idiot time

Jul. 17th, 2012 01:17 pm
tempestsarekind: (london)
Because avoidance of problems and actual tasks is fun, I accidentally read two of the three books I picked up yesterday afternoon from the library. This has resulted in very little sleep and fragmented dreams about time travel. (The second book I read, or reread, was The Graveyard Game by Kage Baker, because [livejournal.com profile] bookelfe was talking about the Company novels, and also, immortal road trip! If anyone has any suggestions for other road trips featuring immortals, besides my beloved Brief Lives volume of Sandman, I am all ears.)

The first book, though, was new to me: Midnight Riot by Ben Aaronovitch, originally published in the UK under the *much* more helpful and appropriate title Rivers of London. Newly minted police officer Peter Grant discovers magic at work in the streets of London, and has his hands full tracking a malevolent spirit turned serial killer, while also trying to resolve a messy dispute between dueling spirits of the Thames. Here's a review:
http://londonist.com/2011/01/book-review-rivers-of-london-by-ben-aaronovitch.php

It's not going to become a favorite of mine, but I enjoyed it (although I had to squint past some of the gory bits - which is when I skim bits of text with my eyes squinted to avoid reading too much at one go). It was a bit like A Madness of Angels, if that book hadn't been desperately boring and if the protagonist had had a sense of humor. One thing that I really appreciated is that Peter is mixed-race, and while that isn't the focus of the book, it still inflects the narrative through Peter's awareness of how other people might see him in certain situations (for example, on the Tube, coming from a magical showdown with a bleeding cut on his forehead). I also appreciated that while Peter is new to magic, he's inquisitive and methodical about trying to figure out how it works. And since I'm me, my favorite thing about the book is the way that London's history and its magic combine.

I don't think the second book has been published in the US yet, but I'll keep an eye out for it. [ETA: whoops, I confused these books with some other books that aren't out here yet. Never mind.]
tempestsarekind: (careful reading saves the day! [martha])
Someone on TV just asked someone else if he could get back in time. I thought, what a weird question, why would you--

Oh. Not go back in time. Never mind.
tempestsarekind: (austen snark is the best snark)
I was thinking this morning about the trend in naming romantic comedies by using commonplace yet totally forgettable phrases, like It's Complicated. The problem was that I couldn't actually *think* of any such titles, because I had forgotten them all. (I just looked It's Complicated up on IMDb, because I remembered from the poster that Meryl Streep was in it.) So instead I started thinking about what kinds of romantic comedies you could make up based on random cliches. You know, like A Bird in the Hand, in which a zookeeper falls in love with a shy ornithologist; or Time Flies, which is obviously a movie in which two people have a wretched time on a week-long time-travel vacation package, but fall in love during the trip.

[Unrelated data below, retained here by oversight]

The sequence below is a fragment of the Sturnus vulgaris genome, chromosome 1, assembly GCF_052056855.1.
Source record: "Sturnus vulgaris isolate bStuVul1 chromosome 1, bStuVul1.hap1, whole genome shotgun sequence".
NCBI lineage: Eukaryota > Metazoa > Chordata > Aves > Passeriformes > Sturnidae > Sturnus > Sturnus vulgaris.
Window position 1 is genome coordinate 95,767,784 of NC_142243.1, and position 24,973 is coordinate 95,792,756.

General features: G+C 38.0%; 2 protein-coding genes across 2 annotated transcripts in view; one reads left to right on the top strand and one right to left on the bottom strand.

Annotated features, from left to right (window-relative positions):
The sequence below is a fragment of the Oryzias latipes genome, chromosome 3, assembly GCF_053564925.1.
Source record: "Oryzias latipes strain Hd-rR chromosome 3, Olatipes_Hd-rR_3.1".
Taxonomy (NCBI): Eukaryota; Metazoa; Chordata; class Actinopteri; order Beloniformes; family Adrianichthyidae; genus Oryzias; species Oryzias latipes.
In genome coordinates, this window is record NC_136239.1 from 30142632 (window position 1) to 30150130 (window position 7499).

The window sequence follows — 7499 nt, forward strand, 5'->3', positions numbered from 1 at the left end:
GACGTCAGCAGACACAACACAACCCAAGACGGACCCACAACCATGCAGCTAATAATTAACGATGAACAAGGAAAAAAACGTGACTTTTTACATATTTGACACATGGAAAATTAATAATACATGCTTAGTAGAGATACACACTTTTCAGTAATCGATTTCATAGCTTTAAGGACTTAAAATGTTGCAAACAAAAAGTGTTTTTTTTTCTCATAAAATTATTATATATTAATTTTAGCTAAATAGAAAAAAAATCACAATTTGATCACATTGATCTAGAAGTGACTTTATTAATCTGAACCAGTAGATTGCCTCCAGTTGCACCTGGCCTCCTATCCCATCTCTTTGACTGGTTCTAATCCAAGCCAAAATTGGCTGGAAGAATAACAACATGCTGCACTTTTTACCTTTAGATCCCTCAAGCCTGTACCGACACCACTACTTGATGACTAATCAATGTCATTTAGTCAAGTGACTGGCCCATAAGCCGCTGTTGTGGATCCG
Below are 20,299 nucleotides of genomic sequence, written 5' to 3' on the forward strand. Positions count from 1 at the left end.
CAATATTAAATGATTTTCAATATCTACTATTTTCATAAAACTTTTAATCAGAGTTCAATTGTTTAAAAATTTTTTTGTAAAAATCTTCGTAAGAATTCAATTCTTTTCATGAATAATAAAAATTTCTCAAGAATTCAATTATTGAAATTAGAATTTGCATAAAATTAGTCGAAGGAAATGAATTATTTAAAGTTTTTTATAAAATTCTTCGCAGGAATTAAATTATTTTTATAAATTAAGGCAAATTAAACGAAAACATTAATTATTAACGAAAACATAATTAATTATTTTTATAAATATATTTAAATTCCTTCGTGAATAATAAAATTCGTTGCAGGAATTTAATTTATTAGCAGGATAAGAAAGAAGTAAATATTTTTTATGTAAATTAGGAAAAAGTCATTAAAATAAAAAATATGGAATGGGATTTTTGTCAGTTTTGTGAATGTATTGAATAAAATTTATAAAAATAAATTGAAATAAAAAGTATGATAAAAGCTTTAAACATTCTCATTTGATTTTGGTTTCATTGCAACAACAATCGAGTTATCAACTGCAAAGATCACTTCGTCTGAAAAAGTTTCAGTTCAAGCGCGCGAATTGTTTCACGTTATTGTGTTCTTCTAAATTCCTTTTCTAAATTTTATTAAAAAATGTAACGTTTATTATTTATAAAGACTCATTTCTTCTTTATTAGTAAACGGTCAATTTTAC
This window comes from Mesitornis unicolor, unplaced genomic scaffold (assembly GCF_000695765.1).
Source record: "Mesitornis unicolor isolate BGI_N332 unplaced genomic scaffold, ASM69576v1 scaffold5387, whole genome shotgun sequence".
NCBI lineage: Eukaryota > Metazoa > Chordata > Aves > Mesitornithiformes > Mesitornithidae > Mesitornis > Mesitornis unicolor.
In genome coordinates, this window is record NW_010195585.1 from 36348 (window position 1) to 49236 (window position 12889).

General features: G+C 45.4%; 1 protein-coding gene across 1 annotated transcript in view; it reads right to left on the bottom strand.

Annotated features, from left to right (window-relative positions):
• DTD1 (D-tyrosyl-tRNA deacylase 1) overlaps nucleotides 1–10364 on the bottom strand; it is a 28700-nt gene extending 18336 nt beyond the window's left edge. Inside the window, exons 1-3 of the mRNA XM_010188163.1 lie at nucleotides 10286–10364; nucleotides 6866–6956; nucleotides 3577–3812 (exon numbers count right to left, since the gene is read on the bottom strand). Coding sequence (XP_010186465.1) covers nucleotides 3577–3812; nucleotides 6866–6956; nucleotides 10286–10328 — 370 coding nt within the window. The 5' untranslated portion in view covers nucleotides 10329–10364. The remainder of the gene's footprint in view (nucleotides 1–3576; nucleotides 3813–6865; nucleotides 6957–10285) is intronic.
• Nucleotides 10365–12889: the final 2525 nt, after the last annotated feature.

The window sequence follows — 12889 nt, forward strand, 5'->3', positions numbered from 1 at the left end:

tempestsarekind: (austen snark is the best snark)
I was thinking this morning about the trend in naming romantic comedies by using commonplace yet totally forgettable phrases, like It's Complicated. The problem was that I couldn't actually *think* of any such titles, because I had forgotten them all. (I just looked It's Complicated up on IMDb, because I remembered from the poster that Meryl Streep was in it.) So instead I started thinking about what kinds of romantic comedies you could make up based on random cliches. You know, like A Bird in the Hand, in which a zookeeper falls in love with a shy ornithologist; or Time Flies, which is obviously a movie in which two people have a wretched time on a week-long time-travel vacation package, but fall in love during the trip.
tempestsarekind: (eleven wears a fez now)
For tedious reasons, I wound up looking back at a bunch of stuff I'd written when I couldn't sleep last night. One of the things I found myself looking at was the post I'd written about RTD-era Doctor Who and its treatment of history: history as theme park.

(Too lazy for proper link: http://tempestsarekind.livejournal.com/123567.html )

And it occurred to me that so far Moffat-era Who has managed to soothe a lot of my frustration on this score without doing the obvious thing that inspired the previous post, the idea of having a companion from the past. A large part of this soothing is due to the forty-five-minute miracle that is "Vincent and the Doctor," which is so lovely and compassionate, never dismissive of its historical figure in the way that some of the other historicals have been. But part of it is to do with the respective stances on history--or stands in history, perhaps--of the Tenth and Eleventh Doctors.

cut for length )
tempestsarekind: (eleven wears a fez now)
For tedious reasons, I wound up looking back at a bunch of stuff I'd written when I couldn't sleep last night. One of the things I found myself looking at was the post I'd written about RTD-era Doctor Who and its treatment of history: history as theme park.

(Too lazy for proper link: http://tempestsarekind.livejournal.com/123567.html )

And it occurred to me that so far Moffat-era Who has managed to soothe a lot of my frustration on this score without doing the obvious thing that inspired the previous post, the idea of having a companion from the past. A large part of this soothing is due to the forty-five-minute miracle that is "Vincent and the Doctor," which is so lovely and compassionate, never dismissive of its historical figure in the way that some of the other historicals have been. But part of it is to do with the respective stances on history--or stands in history, perhaps--of the Tenth and Eleventh Doctors.

cut for length )